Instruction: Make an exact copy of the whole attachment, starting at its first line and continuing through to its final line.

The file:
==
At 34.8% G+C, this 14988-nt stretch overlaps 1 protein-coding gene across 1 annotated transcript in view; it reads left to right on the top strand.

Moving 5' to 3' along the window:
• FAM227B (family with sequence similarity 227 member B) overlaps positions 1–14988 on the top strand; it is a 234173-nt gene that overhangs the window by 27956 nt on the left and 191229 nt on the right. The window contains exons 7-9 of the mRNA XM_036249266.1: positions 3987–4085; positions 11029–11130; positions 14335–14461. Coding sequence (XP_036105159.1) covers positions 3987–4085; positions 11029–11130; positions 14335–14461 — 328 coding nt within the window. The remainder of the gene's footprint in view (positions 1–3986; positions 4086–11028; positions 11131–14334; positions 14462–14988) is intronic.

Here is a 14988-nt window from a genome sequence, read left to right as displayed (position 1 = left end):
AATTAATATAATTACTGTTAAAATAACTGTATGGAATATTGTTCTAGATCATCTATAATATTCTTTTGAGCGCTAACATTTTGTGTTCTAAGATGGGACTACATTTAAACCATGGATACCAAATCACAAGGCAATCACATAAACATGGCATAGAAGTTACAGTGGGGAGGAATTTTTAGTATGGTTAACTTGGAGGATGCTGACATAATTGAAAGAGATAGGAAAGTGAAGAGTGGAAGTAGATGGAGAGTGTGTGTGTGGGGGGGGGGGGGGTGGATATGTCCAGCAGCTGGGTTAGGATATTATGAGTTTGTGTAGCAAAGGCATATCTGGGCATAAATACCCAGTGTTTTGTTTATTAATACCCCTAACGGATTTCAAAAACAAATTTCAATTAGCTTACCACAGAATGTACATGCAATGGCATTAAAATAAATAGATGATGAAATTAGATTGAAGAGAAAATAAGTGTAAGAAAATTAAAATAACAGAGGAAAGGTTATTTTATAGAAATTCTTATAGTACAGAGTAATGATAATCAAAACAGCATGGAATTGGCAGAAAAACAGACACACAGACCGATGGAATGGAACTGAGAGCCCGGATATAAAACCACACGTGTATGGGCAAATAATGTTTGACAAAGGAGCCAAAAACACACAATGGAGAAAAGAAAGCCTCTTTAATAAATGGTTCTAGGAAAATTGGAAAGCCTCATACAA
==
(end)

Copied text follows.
At 34.8% G+C, this 14988-nt stretch overlaps 1 protein-coding gene across 1 annotated transcript in view; it reads left to right on the top strand.

Moving 5' to 3' along the window:
• FAM227B (family with sequence similarity 227 member B) overlaps positions 1–14988 on the top strand; it is a 234173-nt gene that overhangs the window by 27956 nt on the left and 191229 nt on the right. The window contains exons 7-9 of the mRNA XM_036249266.1: positions 3987–4085; positions 11029–11130; positions 14335–14461. Coding sequence (XP_036105159.1) covers positions 3987–4085; positions 11029–11130; positions 14335–14461 — 328 coding nt within the window. The remainder of the gene's footprint in view (positions 1–3986; positions 4086–11028; positions 11131–14334; positions 14462–14988) is intronic.

Here is a 14988-nt window from a genome sequence, read left to right as displayed (position 1 = left end):
AATTAATATAATTACTGTTAAAATAACTGTATGGAATATTGTTCTAGATCATCTATAATATTCTTTTGAGCGCTAACATTTTGTGTTCTAAGATGGGACTACATTTAAACCATGGATACCAAATCACAAGGCAATCACATAAACATGGCATAGAAGTTACAGTGGGGAGGAATTTTTAGTATGGTTAACTTGGAGGATGCTGACATAATTGAAAGAGATAGGAAAGTGAAGAGTGGAAGTAGATGGAGAGTGTGTGTGTGGGGGGGGGGGGGGTGGATATGTCCAGCAGCTGGGTTAGGATATTATGAGTTTGTGTAGCAAAGGCATATCTGGGCATAAATACCCAGTGTTTTGTTTATTAATACCCCTAACGGATTTCAAAAACAAATTTCAATTAGCTTACCACAGAATGTACATGCAATGGCATTAAAATAAATAGATGATGAAATTAGATTGAAGAGAAAATAAGTGTAAGAAAATTAAAATAACAGAGGAAAGGTTATTTTATAGAAATTCTTATAGTACAGAGTAATGATAATCAAAACAGCATGGAATTGGCAGAAAAACAGACACACAGACCGATGGAATGGAACTGAGAGCCCGGATATAAAACCACACGTGTATGGGCAAATAATGTTTGACAAAGGAGCCAAAAACACACAATGGAGAAAAGAAAGCCTCTTTAATAAATGGTTCTAGGAAAATTGGAAAGCCTCATACAA